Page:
Fetuses more vulnerable to some environmental contaminants penetrating into cord blood

June 26, 2015, Pohang University of Science & Technology

Toxic environmental contaminants are increasingly known to cause a number of severe health problems, in particular on fetuses, including heart failure, low cognitive ability, delayed development, and neurobehavioral disorders.

A new research featured in the Environmental Science and Technology published by the American Chemical Society suggests that the fetus is more vulnerable to some pollutants with certain properties because they penetrate further into the feto-maternal system. The research found that distributions of pollutants and the mechanisms of distributions vary depending on each pollutant's physicochemical characteristics.

Led by Dr. Yoon-Seok Chang, a professor of the School of Environmental Science and Engineering at Pohang University of Science and Technology (POSTECH), Korea, the research team analyzed a series of (POPs) and in the samples of cord blood, maternal blood, maternal urine, and placenta from new-born babies and their mothers. The contaminants include mercury, lead, cadmium, dioxins (PCDD/Fs, PBDD/Fs), dioxin-like compounds (PCNs, PCBs), and brominated flame retardant (PBDEs).

By looking into the concentration levels of toxins in each part of the feto-maternal system, Chang and the researchers have confirmed that all pollutants in the mother's blood are transported to the fetus through the placenta and cord blood.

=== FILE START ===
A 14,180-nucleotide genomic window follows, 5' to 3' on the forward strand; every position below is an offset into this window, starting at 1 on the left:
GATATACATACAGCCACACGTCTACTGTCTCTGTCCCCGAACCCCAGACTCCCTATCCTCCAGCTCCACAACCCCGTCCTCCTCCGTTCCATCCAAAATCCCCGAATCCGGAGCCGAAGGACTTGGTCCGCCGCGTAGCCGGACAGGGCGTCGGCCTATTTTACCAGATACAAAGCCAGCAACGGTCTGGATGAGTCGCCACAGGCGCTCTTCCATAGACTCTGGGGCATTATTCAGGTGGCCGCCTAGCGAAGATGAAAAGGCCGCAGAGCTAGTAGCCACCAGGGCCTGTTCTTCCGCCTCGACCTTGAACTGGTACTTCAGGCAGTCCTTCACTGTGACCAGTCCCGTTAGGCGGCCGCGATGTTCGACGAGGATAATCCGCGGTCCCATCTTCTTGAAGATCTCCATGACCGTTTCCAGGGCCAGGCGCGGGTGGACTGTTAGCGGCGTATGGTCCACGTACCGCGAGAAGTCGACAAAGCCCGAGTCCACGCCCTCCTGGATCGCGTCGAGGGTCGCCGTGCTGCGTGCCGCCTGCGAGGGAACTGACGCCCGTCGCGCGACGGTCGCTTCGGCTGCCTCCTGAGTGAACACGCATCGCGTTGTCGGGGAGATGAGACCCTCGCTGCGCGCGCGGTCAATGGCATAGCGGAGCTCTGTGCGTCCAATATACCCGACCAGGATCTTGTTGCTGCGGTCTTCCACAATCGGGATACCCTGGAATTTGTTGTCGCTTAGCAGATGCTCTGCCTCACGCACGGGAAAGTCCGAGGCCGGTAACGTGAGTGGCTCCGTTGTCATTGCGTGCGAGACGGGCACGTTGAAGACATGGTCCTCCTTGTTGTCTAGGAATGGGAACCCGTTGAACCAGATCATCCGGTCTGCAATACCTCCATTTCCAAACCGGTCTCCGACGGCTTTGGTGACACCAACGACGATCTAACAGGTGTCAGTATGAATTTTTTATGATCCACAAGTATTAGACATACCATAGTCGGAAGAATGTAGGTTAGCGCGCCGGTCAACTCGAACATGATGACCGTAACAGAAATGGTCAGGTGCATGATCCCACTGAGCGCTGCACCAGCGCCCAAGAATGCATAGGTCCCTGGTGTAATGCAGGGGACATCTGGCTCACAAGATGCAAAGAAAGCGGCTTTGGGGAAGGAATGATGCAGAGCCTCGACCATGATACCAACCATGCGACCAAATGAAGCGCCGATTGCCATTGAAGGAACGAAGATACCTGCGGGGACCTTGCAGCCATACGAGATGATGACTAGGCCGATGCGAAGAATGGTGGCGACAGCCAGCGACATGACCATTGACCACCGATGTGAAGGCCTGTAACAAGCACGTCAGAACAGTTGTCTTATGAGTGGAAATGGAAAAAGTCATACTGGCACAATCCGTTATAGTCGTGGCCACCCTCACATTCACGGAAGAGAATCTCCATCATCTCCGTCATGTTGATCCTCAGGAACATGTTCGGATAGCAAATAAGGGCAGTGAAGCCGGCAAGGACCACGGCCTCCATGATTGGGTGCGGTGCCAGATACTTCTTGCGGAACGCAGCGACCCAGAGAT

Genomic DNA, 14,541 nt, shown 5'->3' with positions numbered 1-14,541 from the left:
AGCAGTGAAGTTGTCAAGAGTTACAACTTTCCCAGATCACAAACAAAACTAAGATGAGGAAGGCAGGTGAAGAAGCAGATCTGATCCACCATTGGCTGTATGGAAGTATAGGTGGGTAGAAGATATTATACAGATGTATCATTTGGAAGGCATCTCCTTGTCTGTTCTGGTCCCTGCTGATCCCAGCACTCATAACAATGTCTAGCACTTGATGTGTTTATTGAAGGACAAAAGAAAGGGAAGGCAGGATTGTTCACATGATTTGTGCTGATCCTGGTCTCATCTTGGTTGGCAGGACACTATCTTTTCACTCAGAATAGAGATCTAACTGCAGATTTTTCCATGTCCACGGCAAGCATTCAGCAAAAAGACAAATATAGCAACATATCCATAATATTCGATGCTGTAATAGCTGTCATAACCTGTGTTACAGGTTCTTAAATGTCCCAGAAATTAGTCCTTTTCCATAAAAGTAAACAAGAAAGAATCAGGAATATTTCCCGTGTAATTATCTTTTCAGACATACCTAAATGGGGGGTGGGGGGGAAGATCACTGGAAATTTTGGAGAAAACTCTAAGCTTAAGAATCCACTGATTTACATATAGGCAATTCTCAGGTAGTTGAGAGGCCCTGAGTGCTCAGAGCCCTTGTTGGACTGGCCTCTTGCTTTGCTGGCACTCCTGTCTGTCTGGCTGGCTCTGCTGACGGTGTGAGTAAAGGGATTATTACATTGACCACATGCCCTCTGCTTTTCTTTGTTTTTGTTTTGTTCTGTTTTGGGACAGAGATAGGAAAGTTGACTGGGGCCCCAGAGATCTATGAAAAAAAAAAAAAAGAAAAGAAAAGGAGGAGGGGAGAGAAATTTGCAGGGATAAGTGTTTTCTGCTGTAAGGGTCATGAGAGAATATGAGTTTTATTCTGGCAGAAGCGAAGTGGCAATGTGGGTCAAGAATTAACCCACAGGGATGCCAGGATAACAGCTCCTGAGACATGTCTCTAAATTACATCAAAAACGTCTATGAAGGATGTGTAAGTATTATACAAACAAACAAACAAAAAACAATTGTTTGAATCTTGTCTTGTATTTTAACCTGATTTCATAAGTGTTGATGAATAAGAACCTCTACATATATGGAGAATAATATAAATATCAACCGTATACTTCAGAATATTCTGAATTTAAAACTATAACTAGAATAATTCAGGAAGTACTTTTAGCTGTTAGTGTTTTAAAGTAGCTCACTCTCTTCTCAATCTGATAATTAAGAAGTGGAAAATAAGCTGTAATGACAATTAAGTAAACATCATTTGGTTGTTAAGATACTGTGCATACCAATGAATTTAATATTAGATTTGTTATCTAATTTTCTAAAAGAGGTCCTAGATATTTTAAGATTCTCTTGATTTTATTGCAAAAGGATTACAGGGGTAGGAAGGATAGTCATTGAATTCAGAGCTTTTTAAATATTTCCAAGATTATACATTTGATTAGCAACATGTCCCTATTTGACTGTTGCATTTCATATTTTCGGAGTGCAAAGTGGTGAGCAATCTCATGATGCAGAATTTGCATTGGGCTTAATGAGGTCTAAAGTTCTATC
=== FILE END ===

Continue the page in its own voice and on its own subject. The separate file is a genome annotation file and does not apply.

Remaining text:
Despite the fact that most of the contaminants are slightly filtered when passing through the placental barrier, all heavy metals seem to easily pass through the barrier. Lead is hardly affected, and mercury accumulates even more in the fetal blood than the maternal blood due to its binding affinity to fetal proteins. PBDEs are similarly detected higher in the cord blood due to its unique distribution mechanisms strongly associated with the thyroid hormone, deduced by the researchers.

The study has also brought much deserved attention to the prenatal exposure to POP candidates, of which no previous studies seriously considered, as PCNs and PBDD/Fs are detected in the cord blood for the first time. PCNs and PBDD/Fs' dioxin-like structure and growing discharge into the environment are worthy of public concern.

"When environmental contaminants are accumulated in a pregnant mother, the fetus is also directly exposed to them, meaning the adverse effects of POPs and heavy metals last generation after generation," says Chang, the leader of this study. While planning on follow-up research for more comprehensive understanding of the distribution, interrelation, and health effects of various contaminants, Chang has emphasized efforts to reduce human exposure to and discharge of .

Titled "Partitioning Behavior of Heavy Metals and Persistent Organic Pollutants among Feto-Maternal Bloods and Tissues," this study was supported by the National Research Foundation, Korea, and by the Environmental Health Action Program of the Korea Ministry of Environment.

Explore further: Placenta reflects arsenic exposure in pregnant women and fetuses, study shows

Related Stories

Placenta reflects arsenic exposure in pregnant women and fetuses, study shows

April 2, 2015
The placenta can be used to reliably measure arsenic exposure in pregnant women and how much of the toxic metal is transferred to their fetuses, a Dartmouth College study shows.